No one should jump to conclusions on trades. You can only tell who won or lost a trade in four or five years. People have doubted Dombrowski’s deals in the past. (I, for one, thought they gave way too much for Sanchez. I was wrong.) We have to give the team a chance to play together, let alone get through an off-season. It’s premature and foolish, to jump to conclusions about Dombrowski’s trading. Give it time. It’ll all work out.

Mapping the Tigers’ Off-Season Part 1: Finding the Right Manager

Mapping the Tigers’ Offseason

The baseball world was thrown into some disarray today. Jim Leyland stepped down. After decades in the game, according to Leyland, it was time to step down.

Dave Dombrowski and the Tigers will have their own check-list of items to accomplish this offseason. Here’s the first item-

1.       Find a Good Fit to Lead the Team

With Leyland’s managerial days behind him, the team will need someone else to take the reins. The Tigers’ vacancy will automatically leapfrog the job opportunities in Cincinnati and Washington as the top gig on the market. After all, what manager wouldn’t want to take over a club who has made three straight LCS appearances as well as having arguably the best players at their positions (i.e. Justin Verlander, Max Scherzer, Miguel Cabrera, etc.)? The Tigers could go numerous ways here.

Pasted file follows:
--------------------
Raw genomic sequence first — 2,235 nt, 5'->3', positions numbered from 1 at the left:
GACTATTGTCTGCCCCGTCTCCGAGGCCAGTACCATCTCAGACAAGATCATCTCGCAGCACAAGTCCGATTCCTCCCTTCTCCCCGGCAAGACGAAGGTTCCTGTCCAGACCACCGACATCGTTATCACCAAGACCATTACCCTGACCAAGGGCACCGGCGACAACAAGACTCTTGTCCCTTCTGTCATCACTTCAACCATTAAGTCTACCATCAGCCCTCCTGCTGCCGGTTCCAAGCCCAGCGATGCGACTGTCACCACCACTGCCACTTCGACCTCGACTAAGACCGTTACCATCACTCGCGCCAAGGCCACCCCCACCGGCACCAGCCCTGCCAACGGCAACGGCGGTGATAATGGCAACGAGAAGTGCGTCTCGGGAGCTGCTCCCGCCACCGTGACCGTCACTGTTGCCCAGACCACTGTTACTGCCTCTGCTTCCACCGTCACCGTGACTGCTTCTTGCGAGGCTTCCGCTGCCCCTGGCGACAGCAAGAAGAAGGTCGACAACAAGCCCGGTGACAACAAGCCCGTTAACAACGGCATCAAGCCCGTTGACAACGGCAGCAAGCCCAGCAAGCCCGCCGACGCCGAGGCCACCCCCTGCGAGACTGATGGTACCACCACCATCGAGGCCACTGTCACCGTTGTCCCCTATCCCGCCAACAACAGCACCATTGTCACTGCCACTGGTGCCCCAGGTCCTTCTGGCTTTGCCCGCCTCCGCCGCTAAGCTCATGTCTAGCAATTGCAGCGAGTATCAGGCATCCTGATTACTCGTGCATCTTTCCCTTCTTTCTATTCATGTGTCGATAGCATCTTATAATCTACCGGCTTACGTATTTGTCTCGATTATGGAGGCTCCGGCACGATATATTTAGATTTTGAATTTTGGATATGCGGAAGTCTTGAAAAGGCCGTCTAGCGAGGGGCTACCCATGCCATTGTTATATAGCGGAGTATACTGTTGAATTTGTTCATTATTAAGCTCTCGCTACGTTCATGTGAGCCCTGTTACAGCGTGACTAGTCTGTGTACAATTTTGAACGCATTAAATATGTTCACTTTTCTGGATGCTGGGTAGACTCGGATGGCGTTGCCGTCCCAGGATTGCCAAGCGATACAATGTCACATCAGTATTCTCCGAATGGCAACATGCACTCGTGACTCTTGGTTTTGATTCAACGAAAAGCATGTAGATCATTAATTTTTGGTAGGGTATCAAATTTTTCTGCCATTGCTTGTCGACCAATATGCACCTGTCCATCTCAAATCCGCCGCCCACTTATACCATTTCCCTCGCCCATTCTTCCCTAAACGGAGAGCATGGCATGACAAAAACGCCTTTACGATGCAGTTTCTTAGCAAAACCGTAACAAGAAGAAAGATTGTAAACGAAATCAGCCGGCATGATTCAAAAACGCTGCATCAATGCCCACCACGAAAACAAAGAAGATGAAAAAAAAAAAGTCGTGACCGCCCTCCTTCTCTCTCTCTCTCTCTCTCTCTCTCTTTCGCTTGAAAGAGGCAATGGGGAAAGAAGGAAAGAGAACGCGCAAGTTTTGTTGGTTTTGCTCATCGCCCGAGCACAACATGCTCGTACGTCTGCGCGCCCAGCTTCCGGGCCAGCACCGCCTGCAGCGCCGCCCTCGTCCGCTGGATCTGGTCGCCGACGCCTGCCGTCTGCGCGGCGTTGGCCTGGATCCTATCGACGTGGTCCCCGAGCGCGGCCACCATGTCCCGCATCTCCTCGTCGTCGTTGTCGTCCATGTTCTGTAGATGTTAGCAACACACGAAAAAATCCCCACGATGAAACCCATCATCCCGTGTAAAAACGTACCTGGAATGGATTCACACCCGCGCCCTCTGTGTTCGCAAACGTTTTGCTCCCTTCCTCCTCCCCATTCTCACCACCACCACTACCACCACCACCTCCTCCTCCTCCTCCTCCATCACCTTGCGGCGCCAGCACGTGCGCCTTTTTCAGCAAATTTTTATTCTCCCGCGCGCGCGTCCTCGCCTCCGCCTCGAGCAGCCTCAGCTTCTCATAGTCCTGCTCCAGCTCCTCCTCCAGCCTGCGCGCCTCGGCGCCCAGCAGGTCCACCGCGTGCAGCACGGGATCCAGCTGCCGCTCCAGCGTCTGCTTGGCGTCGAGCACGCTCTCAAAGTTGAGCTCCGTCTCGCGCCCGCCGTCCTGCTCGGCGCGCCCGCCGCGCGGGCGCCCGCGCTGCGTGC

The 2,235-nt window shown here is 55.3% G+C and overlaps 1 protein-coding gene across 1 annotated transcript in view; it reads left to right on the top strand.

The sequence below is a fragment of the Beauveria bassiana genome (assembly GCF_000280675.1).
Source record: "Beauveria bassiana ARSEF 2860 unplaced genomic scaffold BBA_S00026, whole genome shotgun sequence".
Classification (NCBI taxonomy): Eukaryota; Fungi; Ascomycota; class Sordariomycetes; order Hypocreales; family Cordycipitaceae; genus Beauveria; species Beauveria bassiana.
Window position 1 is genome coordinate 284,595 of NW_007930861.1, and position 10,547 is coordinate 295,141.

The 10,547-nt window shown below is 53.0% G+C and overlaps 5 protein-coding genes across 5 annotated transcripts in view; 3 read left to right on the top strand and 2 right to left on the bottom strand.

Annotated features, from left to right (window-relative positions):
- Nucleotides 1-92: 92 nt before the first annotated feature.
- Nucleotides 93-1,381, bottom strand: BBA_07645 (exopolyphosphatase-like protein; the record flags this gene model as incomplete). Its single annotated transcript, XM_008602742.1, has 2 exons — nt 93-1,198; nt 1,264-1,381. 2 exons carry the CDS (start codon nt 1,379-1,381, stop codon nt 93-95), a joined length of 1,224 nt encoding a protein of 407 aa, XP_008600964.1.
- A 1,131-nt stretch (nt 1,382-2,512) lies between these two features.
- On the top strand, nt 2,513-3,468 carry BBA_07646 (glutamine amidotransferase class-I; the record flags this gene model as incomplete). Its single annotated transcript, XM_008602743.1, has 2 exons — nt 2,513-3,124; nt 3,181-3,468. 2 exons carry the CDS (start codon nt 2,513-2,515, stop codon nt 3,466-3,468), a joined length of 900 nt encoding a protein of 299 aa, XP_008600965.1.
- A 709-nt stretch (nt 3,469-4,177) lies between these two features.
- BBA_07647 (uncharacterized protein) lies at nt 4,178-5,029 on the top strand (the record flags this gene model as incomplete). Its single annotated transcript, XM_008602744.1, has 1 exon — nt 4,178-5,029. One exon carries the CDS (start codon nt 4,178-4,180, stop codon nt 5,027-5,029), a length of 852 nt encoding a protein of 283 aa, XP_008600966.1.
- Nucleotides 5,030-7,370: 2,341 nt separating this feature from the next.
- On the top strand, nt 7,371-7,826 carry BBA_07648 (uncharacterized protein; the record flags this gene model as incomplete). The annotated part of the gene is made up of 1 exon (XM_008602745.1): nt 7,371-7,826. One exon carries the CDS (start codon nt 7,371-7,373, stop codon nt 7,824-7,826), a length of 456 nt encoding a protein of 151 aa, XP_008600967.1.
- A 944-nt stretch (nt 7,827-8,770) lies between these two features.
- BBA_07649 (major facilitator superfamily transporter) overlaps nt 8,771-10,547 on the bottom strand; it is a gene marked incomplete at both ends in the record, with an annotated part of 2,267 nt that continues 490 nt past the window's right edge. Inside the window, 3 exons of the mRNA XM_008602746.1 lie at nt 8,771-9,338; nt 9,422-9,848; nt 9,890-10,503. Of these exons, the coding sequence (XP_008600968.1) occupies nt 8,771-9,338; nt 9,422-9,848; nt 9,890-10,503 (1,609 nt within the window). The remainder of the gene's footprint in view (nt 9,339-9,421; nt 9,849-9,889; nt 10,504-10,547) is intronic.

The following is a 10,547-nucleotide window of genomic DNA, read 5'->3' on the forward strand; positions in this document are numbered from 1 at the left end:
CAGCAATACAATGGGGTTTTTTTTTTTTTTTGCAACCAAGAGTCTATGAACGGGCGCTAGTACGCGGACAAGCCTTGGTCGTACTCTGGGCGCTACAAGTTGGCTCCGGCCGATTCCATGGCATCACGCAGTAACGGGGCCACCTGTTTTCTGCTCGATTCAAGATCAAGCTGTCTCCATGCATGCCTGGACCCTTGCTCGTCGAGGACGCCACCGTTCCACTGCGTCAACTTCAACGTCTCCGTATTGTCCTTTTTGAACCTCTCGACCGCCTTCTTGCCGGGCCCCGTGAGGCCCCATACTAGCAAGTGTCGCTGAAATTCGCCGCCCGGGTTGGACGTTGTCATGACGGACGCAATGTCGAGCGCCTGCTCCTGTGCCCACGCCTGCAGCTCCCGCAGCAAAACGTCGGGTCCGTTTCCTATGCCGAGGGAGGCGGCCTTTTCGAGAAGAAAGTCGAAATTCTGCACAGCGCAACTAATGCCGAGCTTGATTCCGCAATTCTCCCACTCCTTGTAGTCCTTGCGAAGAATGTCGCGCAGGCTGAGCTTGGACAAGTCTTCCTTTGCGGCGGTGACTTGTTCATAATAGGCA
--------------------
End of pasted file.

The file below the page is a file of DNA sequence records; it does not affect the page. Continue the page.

One would be to go the “Mike Matheny” route and hire someone with little- to-no managerial experience, but is familiar with the organization. Brad Ausmus would fit the bill. However, this may or may not fly. The team is a championship contender, and throwing a first time manager into the fire like that may not work. It worked for Matheny, but Walt Weiss, Robin Ventura and Mike Redmond’s respective career starts haven’t exactly gone swimmingly.

The second option would be the “John Farrell” route: hiring someone who is familiar with the team, and has previous experience. Gene Lamont would fit this bill, and Leyland will surely give his old friend his backing, but whether Dombrowski wants to go this route remains to be seen.